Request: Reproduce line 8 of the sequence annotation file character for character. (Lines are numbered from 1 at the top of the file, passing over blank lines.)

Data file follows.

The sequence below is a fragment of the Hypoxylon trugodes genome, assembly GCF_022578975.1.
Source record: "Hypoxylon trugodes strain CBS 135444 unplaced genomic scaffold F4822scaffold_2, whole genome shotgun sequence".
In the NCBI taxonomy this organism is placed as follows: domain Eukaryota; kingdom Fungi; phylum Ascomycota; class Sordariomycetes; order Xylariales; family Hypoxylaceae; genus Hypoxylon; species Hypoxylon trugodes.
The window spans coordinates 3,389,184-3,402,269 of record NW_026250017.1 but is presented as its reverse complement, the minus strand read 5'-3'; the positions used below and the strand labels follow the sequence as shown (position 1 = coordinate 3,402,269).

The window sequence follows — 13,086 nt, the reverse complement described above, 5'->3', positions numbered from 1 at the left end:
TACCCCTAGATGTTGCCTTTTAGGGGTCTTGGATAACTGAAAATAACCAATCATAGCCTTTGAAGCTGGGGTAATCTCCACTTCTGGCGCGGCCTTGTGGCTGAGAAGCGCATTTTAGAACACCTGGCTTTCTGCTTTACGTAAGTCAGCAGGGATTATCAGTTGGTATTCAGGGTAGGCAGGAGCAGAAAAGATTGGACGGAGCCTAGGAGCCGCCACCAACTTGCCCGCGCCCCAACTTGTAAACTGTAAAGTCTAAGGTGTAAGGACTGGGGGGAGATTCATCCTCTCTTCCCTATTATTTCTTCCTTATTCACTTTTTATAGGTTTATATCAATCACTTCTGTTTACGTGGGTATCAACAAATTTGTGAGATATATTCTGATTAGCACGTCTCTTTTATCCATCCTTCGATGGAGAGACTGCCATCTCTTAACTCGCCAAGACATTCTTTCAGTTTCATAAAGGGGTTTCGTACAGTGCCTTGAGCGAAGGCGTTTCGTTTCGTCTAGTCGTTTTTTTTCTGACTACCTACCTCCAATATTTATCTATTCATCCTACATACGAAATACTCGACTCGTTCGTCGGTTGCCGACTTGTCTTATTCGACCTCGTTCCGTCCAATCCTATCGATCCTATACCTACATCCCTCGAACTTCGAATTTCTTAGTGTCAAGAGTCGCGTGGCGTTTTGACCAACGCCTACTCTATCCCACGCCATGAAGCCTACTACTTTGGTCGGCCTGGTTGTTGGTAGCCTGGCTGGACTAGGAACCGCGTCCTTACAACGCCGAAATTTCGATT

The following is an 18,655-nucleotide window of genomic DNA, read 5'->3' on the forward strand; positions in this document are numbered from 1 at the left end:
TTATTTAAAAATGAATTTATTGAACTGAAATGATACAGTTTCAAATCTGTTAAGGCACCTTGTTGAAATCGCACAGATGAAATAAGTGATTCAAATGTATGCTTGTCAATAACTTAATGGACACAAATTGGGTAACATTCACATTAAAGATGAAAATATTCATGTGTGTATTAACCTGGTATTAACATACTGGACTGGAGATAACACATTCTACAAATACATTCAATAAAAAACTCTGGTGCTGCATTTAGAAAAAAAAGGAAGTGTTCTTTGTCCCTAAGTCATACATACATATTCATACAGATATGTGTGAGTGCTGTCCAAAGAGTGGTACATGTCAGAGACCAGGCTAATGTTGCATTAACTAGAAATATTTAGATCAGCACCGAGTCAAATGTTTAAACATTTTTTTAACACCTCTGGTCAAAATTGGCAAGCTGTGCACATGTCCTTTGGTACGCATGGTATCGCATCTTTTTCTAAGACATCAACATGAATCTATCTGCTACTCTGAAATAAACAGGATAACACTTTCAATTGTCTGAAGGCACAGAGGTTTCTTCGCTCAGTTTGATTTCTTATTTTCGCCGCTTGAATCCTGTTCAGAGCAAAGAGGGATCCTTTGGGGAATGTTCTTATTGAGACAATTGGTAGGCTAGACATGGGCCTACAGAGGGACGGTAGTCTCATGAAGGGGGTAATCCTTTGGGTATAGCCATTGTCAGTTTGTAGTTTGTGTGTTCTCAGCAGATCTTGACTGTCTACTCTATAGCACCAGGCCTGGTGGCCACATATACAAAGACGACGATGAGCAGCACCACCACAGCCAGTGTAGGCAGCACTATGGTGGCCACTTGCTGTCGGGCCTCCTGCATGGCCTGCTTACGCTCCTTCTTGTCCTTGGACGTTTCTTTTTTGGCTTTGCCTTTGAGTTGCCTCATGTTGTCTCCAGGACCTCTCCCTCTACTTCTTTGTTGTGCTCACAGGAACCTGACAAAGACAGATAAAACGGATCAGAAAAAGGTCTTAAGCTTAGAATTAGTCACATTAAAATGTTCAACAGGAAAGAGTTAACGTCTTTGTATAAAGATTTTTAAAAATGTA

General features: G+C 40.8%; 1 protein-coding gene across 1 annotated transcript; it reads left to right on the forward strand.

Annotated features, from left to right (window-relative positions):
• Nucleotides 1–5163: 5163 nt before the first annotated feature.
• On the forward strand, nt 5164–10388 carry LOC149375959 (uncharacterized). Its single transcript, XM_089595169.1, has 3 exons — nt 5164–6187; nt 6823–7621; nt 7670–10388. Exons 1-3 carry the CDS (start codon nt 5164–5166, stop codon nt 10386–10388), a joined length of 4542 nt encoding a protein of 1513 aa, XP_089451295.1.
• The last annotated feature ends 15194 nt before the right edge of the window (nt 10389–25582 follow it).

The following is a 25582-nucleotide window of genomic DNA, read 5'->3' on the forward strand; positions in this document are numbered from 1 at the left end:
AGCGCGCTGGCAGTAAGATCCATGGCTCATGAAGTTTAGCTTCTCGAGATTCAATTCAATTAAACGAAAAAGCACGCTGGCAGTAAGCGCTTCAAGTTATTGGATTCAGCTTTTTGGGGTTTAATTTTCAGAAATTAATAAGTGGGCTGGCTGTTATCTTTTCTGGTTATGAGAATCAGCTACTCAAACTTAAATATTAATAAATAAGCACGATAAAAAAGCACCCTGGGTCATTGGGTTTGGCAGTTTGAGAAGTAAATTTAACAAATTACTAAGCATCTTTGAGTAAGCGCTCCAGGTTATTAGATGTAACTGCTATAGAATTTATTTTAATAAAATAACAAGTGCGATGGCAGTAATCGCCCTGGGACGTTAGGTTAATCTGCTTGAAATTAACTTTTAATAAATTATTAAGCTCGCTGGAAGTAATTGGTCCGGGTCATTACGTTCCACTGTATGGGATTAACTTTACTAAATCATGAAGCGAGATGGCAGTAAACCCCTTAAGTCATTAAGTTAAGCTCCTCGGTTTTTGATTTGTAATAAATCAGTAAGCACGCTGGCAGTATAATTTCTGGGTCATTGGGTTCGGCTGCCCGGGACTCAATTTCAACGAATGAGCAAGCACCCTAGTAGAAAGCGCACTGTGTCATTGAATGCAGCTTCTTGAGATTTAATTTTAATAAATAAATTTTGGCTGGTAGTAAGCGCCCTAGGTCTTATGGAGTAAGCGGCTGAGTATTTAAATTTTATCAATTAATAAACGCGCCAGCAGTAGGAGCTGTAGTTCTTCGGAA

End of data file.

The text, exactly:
TTATTTAAAAATGAATTTATTGAACTGAAATGATACAGTTTCAAATCTGTTAAGGCACCTTGTTGAAATCGCACAGATGAAATAAGTGATTCAAATGTATGCTTGTCAATAACTTAATGGACACAAATTGGGTAACATTCACATTAAAGATGAAAATATTCATGTGTGTATTAACCTGGTATTAACATACTGGACTGGAGATAACACATTCTACAAATACATTCAATAAAAAACTCTGGTGCTGCATTTAGAAAAAAAAGGAAGTGTTCTTTGTCCCTAAGTCATACATACATATTCATACAGATATGTGTGAGTGCTGTCCAAAGAGTGGTACATGTCAGAGACCAGGCTAATGTTGCATTAACTAGAAATATTTAGATCAGCACCGAGTCAAATGTTTAAACATTTTTTTAACACCTCTGGTCAAAATTGGCAAGCTGTGCACATGTCCTTTGGTACGCATGGTATCGCATCTTTTTCTAAGACATCAACATGAATCTATCTGCTACTCTGAAATAAACAGGATAACACTTTCAATTGTCTGAAGGCACAGAGGTTTCTTCGCTCAGTTTGATTTCTTATTTTCGCCGCTTGAATCCTGTTCAGAGCAAAGAGGGATCCTTTGGGGAATGTTCTTATTGAGACAATTGGTAGGCTAGACATGGGCCTACAGAGGGACGGTAGTCTCATGAAGGGGGTAATCCTTTGGGTATAGCCATTGTCAGTTTGTAGTTTGTGTGTTCTCAGCAGATCTTGACTGTCTACTCTATAGCACCAGGCCTGGTGGCCACATATACAAAGACGACGATGAGCAGCACCACCACAGCCAGTGTAGGCAGCACTATGGTGGCCACTTGCTGTCGGGCCTCCTGCATGGCCTGCTTACGCTCCTTCTTGTCCTTGGACGTTTCTTTTTTGGCTTTGCCTTTGAGTTGCCTCATGTTGTCTCCAGGACCTCTCCCTCTACTTCTTTGTTGTGCTCACAGGAACCTGACAAAGACAGATAAAACGGATCAGAAAAAGGTCTTAAGCTTAGAATTAGTCACATTAAAATGTTCAACAGGAAAGAGTTAACGTCTTTGTATAAAGATTTTTAAAAATGTA